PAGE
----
I dare him, says he, and I doubledare him. Come out here, Geraghty, you notorious bloody hill and dale robber!
And by that way wend the herds innumerable of bellwethers and flushed ewes and shearling rams and lambs and stubble geese and medium steers and roaring mares and polled calves and longwoods and storesheep and Cuffe's prime springers and culls and sowpigs and baconhogs and the various different varieties of highly distinguished swine and Angus heifers and polly bulllocks of immaculate pedigree together with prime premiated milchcows and beeves: and there is ever heard a trampling, cackling, roaring, lowing, bleating, bellowing, rumbling, grunting, champing, chewing, of sheep and pigs and heavyhooved kine from pasturelands of Lusk and Rush and Carrickmines and from the streamy vales of Thomond, from the M'Gillicuddy's reeks the inaccessible and lordly Shannon the unfathomable, and from the gentle declivities of the place of the race of Kiar, their udders distended with superabundance of milk and butts of butter and rennets of cheese and farmer's firkins and targets of lamb and crannocks of corn and oblong eggs in great hundreds, various in size, the agate with this dun.
So we turned into Barney Kiernan's and there, sure enough, was the citizen up in the corner having a great confab with himself and that bloody mangy mongrel, Garryowen, and he waiting for what the sky would drop in the way of drink.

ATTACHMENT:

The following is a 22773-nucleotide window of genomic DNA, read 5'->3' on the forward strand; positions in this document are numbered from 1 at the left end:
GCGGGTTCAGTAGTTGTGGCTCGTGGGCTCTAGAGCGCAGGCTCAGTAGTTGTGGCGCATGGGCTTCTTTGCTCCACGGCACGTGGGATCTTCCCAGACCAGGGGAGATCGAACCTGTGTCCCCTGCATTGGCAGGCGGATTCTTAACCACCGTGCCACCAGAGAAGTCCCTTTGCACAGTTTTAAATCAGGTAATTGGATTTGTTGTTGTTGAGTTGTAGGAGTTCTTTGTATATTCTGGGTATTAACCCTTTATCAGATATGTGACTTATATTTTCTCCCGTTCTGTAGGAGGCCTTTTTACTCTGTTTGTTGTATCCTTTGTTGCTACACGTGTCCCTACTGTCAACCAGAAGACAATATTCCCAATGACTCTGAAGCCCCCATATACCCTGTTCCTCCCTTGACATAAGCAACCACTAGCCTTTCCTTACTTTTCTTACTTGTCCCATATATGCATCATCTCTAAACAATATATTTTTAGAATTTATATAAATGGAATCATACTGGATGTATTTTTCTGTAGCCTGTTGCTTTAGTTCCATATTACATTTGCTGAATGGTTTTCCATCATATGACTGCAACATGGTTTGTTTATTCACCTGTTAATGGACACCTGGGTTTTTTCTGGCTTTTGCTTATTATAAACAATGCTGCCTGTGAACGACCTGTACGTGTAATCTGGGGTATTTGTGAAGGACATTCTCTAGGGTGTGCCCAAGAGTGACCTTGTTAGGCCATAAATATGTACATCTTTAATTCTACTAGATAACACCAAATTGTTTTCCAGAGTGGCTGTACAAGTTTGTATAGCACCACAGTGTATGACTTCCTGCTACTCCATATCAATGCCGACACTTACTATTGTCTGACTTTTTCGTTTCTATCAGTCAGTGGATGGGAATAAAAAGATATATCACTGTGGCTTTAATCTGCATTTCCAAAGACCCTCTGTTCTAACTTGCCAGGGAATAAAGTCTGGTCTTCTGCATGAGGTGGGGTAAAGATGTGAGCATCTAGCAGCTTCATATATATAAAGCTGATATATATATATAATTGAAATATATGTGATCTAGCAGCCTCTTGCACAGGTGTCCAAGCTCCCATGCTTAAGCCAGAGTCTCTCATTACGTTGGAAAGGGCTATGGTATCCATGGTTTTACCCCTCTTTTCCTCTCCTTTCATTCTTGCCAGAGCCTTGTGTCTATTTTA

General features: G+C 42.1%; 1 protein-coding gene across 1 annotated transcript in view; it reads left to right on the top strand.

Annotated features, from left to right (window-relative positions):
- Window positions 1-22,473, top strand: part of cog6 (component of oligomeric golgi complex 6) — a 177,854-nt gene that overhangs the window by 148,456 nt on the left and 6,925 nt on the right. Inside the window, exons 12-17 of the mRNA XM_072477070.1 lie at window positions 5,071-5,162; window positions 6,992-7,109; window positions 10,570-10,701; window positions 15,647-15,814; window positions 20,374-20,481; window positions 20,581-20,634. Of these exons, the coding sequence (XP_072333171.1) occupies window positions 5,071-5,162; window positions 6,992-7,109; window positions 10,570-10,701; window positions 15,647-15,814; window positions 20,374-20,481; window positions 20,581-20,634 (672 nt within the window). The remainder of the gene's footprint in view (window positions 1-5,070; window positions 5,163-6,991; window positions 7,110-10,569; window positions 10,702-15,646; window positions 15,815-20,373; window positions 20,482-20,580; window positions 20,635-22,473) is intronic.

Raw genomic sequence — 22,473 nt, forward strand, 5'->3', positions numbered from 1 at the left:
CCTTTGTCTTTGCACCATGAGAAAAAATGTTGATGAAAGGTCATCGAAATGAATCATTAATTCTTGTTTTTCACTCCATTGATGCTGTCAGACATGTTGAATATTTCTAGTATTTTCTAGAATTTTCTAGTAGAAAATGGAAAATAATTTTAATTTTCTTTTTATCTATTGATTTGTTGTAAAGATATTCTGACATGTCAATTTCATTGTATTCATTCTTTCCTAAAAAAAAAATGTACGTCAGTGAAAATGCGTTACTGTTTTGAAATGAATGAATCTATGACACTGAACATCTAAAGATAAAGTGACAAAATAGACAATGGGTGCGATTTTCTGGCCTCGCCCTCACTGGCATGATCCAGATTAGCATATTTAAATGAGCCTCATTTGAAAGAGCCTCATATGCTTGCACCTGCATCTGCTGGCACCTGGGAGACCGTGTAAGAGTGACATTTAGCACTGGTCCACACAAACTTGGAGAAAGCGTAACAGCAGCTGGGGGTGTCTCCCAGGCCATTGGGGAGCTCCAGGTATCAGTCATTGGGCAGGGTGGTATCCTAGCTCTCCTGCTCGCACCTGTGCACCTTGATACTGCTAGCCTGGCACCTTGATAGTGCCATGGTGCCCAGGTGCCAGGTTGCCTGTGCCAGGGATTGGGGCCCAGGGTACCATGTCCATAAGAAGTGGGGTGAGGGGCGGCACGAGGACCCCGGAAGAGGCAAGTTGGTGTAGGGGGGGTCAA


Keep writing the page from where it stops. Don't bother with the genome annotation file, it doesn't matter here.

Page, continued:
—There he is, says I, in his gloryhole, with his cruiskeen lawn and his load of papers, working for the cause.
The bloody mongrel let a grouse out of him would give you the creeps. Be a corporal work of mercy if someone would take the life of that bloody dog. I'm told for a fact he ate a good part of the breeches off a constabulary man in Santry that came round one time with a blue paper about a licence.
—Stand and deliver, says he.
—That's all right, citizen, says Joe. Friends here.
—Pass, friends, says he.
Then he rubs his hand in his eye and says he:
—What's your opinion of the times?
Doing the rapparee and Rory of the hill. But, begob, Joe was equal to the occasion.
—I think the markets are on a rise, says he, sliding his hand down his fork.
So begob the citizen claps his paw on his knee and he says:
—Foreign wars is the cause of it.
And says Joe, sticking his thumb in his pocket:
—It's the Russians wish to tyrannise.
—Arrah, give over your bloody codding, Joe, says I. I've a thirst on me I wouldn't sell for half a crown.
—Give it a name, citizen, says Joe.
—Wine of the country, says he.
—What's yours? says Joe.
—Ditto MacAnaspey, says I.
—Three pints, Terry, says Joe. And how's the old heart, citizen? says he.
—Never better, a chara, says he. What Garry? Are we going to win? Eh?
And with that he took the bloody old towser by the scruff of the neck and, by Jesus, he near throttled him.